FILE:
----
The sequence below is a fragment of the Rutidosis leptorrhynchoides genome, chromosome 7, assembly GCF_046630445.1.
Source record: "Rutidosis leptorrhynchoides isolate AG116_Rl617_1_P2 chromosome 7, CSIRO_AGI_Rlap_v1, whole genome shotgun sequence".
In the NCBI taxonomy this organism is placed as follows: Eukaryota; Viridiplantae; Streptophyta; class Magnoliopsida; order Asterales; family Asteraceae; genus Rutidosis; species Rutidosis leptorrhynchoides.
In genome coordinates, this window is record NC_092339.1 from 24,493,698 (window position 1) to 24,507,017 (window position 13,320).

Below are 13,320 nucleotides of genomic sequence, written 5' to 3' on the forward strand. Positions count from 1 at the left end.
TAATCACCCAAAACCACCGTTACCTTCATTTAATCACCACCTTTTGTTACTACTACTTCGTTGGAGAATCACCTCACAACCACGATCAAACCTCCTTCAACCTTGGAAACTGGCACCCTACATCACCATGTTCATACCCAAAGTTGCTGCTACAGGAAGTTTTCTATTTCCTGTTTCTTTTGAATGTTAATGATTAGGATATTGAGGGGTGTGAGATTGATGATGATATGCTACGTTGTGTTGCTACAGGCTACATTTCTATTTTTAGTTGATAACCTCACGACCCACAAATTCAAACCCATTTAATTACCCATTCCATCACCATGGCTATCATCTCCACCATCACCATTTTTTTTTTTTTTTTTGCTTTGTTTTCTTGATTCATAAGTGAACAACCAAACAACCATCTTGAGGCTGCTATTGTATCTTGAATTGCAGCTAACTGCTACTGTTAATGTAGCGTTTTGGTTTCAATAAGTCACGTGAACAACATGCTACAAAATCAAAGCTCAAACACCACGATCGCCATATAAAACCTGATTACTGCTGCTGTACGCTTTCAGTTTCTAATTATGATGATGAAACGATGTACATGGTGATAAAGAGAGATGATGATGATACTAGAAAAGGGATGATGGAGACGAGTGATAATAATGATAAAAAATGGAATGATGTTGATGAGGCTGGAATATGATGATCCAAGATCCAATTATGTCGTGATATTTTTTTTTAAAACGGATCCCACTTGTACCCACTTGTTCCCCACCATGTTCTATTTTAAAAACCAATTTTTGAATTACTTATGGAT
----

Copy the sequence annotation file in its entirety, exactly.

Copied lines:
The sequence below is a fragment of the Rutidosis leptorrhynchoides genome, chromosome 7, assembly GCF_046630445.1.
Source record: "Rutidosis leptorrhynchoides isolate AG116_Rl617_1_P2 chromosome 7, CSIRO_AGI_Rlap_v1, whole genome shotgun sequence".
In the NCBI taxonomy this organism is placed as follows: Eukaryota; Viridiplantae; Streptophyta; class Magnoliopsida; order Asterales; family Asteraceae; genus Rutidosis; species Rutidosis leptorrhynchoides.
In genome coordinates, this window is record NC_092339.1 from 24,493,698 (window position 1) to 24,507,017 (window position 13,320).

Below are 13,320 nucleotides of genomic sequence, written 5' to 3' on the forward strand. Positions count from 1 at the left end.
TAATCACCCAAAACCACCGTTACCTTCATTTAATCACCACCTTTTGTTACTACTACTTCGTTGGAGAATCACCTCACAACCACGATCAAACCTCCTTCAACCTTGGAAACTGGCACCCTACATCACCATGTTCATACCCAAAGTTGCTGCTACAGGAAGTTTTCTATTTCCTGTTTCTTTTGAATGTTAATGATTAGGATATTGAGGGGTGTGAGATTGATGATGATATGCTACGTTGTGTTGCTACAGGCTACATTTCTATTTTTAGTTGATAACCTCACGACCCACAAATTCAAACCCATTTAATTACCCATTCCATCACCATGGCTATCATCTCCACCATCACCATTTTTTTTTTTTTTTTTGCTTTGTTTTCTTGATTCATAAGTGAACAACCAAACAACCATCTTGAGGCTGCTATTGTATCTTGAATTGCAGCTAACTGCTACTGTTAATGTAGCGTTTTGGTTTCAATAAGTCACGTGAACAACATGCTACAAAATCAAAGCTCAAACACCACGATCGCCATATAAAACCTGATTACTGCTGCTGTACGCTTTCAGTTTCTAATTATGATGATGAAACGATGTACATGGTGATAAAGAGAGATGATGATGATACTAGAAAAGGGATGATGGAGACGAGTGATAATAATGATAAAAAATGGAATGATGTTGATGAGGCTGGAATATGATGATCCAAGATCCAATTATGTCGTGATATTTTTTTTTAAAACGGATCCCACTTGTACCCACTTGTTCCCCACCATGTTCTATTTTAAAAACCAATTTTTGAATTACTTATGGAT